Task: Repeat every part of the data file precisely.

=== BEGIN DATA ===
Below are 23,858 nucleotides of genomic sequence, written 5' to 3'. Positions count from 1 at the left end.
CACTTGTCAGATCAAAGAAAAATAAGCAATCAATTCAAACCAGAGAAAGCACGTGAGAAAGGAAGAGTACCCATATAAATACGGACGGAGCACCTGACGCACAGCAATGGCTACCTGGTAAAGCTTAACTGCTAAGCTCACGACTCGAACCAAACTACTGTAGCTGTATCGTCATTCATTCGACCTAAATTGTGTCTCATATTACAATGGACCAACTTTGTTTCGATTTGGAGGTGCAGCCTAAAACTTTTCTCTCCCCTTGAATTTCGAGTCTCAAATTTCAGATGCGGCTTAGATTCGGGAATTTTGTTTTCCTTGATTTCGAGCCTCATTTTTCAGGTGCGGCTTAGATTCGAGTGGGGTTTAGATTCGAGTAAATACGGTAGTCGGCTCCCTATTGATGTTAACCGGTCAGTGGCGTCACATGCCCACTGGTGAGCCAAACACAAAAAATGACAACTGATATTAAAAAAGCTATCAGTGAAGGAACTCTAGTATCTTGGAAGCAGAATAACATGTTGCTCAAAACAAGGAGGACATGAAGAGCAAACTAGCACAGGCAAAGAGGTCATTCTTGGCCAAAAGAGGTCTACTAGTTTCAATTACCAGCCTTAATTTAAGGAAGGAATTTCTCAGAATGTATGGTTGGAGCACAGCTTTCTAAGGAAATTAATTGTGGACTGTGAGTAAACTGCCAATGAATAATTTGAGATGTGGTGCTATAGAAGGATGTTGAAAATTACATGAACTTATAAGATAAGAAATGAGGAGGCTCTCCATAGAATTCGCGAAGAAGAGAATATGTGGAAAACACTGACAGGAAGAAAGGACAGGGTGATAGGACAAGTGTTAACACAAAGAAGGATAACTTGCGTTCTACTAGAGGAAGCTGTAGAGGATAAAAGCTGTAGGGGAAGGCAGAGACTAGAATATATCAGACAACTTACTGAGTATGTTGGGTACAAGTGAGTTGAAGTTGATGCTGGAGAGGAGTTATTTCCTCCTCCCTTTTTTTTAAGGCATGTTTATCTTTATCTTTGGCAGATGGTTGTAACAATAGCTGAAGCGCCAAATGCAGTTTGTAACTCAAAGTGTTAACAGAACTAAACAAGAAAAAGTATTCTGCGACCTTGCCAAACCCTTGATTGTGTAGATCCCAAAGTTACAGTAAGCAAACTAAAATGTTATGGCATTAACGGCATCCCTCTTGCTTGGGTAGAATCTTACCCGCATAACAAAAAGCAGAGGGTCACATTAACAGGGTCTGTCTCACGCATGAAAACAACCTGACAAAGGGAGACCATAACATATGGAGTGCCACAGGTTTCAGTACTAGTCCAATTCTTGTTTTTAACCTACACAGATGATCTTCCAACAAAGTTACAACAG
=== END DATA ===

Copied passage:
Below are 23,858 nucleotides of genomic sequence, written 5' to 3'. Positions count from 1 at the left end.
CACTTGTCAGATCAAAGAAAAATAAGCAATCAATTCAAACCAGAGAAAGCACGTGAGAAAGGAAGAGTACCCATATAAATACGGACGGAGCACCTGACGCACAGCAATGGCTACCTGGTAAAGCTTAACTGCTAAGCTCACGACTCGAACCAAACTACTGTAGCTGTATCGTCATTCATTCGACCTAAATTGTGTCTCATATTACAATGGACCAACTTTGTTTCGATTTGGAGGTGCAGCCTAAAACTTTTCTCTCCCCTTGAATTTCGAGTCTCAAATTTCAGATGCGGCTTAGATTCGGGAATTTTGTTTTCCTTGATTTCGAGCCTCATTTTTCAGGTGCGGCTTAGATTCGAGTGGGGTTTAGATTCGAGTAAATACGGTAGTCGGCTCCCTATTGATGTTAACCGGTCAGTGGCGTCACATGCCCACTGGTGAGCCAAACACAAAAAATGACAACTGATATTAAAAAAGCTATCAGTGAAGGAACTCTAGTATCTTGGAAGCAGAATAACATGTTGCTCAAAACAAGGAGGACATGAAGAGCAAACTAGCACAGGCAAAGAGGTCATTCTTGGCCAAAAGAGGTCTACTAGTTTCAATTACCAGCCTTAATTTAAGGAAGGAATTTCTCAGAATGTATGGTTGGAGCACAGCTTTCTAAGGAAATTAATTGTGGACTGTGAGTAAACTGCCAATGAATAATTTGAGATGTGGTGCTATAGAAGGATGTTGAAAATTACATGAACTTATAAGATAAGAAATGAGGAGGCTCTCCATAGAATTCGCGAAGAAGAGAATATGTGGAAAACACTGACAGGAAGAAAGGACAGGGTGATAGGACAAGTGTTAACACAAAGAAGGATAACTTGCGTTCTACTAGAGGAAGCTGTAGAGGATAAAAGCTGTAGGGGAAGGCAGAGACTAGAATATATCAGACAACTTACTGAGTATGTTGGGTACAAGTGAGTTGAAGTTGATGCTGGAGAGGAGTTATTTCCTCCTCCCTTTTTTTTAAGGCATGTTTATCTTTATCTTTGGCAGATGGTTGTAACAATAGCTGAAGCGCCAAATGCAGTTTGTAACTCAAAGTGTTAACAGAACTAAACAAGAAAAAGTATTCTGCGACCTTGCCAAACCCTTGATTGTGTAGATCCCAAAGTTACAGTAAGCAAACTAAAATGTTATGGCATTAACGGCATCCCTCTTGCTTGGGTAGAATCTTACCCGCATAACAAAAAGCAGAGGGTCACATTAACAGGGTCTGTCTCACGCATGAAAACAACCTGACAAAGGGAGACCATAACATATGGAGTGCCACAGGTTTCAGTACTAGTCCAATTCTTGTTTTTAACCTACACAGATGATCTTCCAACAAAGTTACAACAG